Source: herit.ag/3IkAgdY , herit.ag/3K6eb4i
Jason Schofield, a Republican Elections Commissioner for Rensselaer County Board of Elections in Troy, New York, was federally charged with 12 felony counts of unlawful possession and use of a means of identification of another person to fraudulently request, complete, and submit absentee ballots on behalf of voters during the 2021 Rensselaer County Primary and General elections. Schofield, and other Rensselaer election board employees working under his direction, used the New York State Board of Elections website to request absentee ballots on behalf of 8 voters using their names and dates of birth. These individuals had either no interest in voting absentee or otherwise, did not request absentee ballots or assistance to vote or obtain an absentee ballot, or did not know Schofield was using their personal information. Schofield personally obtained 4 absentee ballots knowing that the county board of elections records would falsely reflect the ballots were mailed to the voters via USPS. For the other 4 voters, Schofield completed the ballots and brought the ballots to the voters, instructed them to sign the ballot envelopes, which were submitted in the elections. Schofield pleaded guilty to all 12 felony charges He has resigned from his position as Commissioner of the Rensselaer County Board of Elections as part of his plea agreement and is ordered to pay an assessment of $1,200 at the time of sentencing. He faces a maximum of 5 years in prison and fines of $250,000 and cannot accept reappointment to the Board of Elections as long as he is on probation or supervised release.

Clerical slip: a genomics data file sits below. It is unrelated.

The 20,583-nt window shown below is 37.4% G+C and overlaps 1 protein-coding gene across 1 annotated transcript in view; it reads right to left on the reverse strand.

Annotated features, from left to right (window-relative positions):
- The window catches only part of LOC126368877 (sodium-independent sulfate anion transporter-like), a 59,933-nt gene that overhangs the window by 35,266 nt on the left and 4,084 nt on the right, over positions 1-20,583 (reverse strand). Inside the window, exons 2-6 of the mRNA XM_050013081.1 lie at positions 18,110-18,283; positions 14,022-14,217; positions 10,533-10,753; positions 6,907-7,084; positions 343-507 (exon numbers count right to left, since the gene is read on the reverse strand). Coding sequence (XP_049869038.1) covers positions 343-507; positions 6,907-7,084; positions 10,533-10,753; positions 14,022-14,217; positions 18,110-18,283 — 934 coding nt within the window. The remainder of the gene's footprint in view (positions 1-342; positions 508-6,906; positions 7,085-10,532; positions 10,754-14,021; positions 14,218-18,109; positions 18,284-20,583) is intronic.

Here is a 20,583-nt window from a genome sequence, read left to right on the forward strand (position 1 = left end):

Source: herit.ag/3RZwHxk , herit.ag/3HV4i6Y , herit.ag/3HUe74Z , herit.ag/3RSEZa9
Lisa Campion of Manitowoc County was charged by the state with illegal voting in the 2020 General Election in the Town of Two Rivers despite being ineligible since she was a convicted felon who was still on probation. Campion also voted in a different town from the one named in the registration address she provided. This was discovered during a vote felon audit by the Wisconsin Elections Commission. She pleaded no contest to one count of falsifying voter registration, a misdemeanor, and was ordered to pay $1,083 in fines, court costs, and surcharges.
Source: herit.ag/3YO5HCS , herit.ag/3IhscL7 , herit.ag/3YLLVIl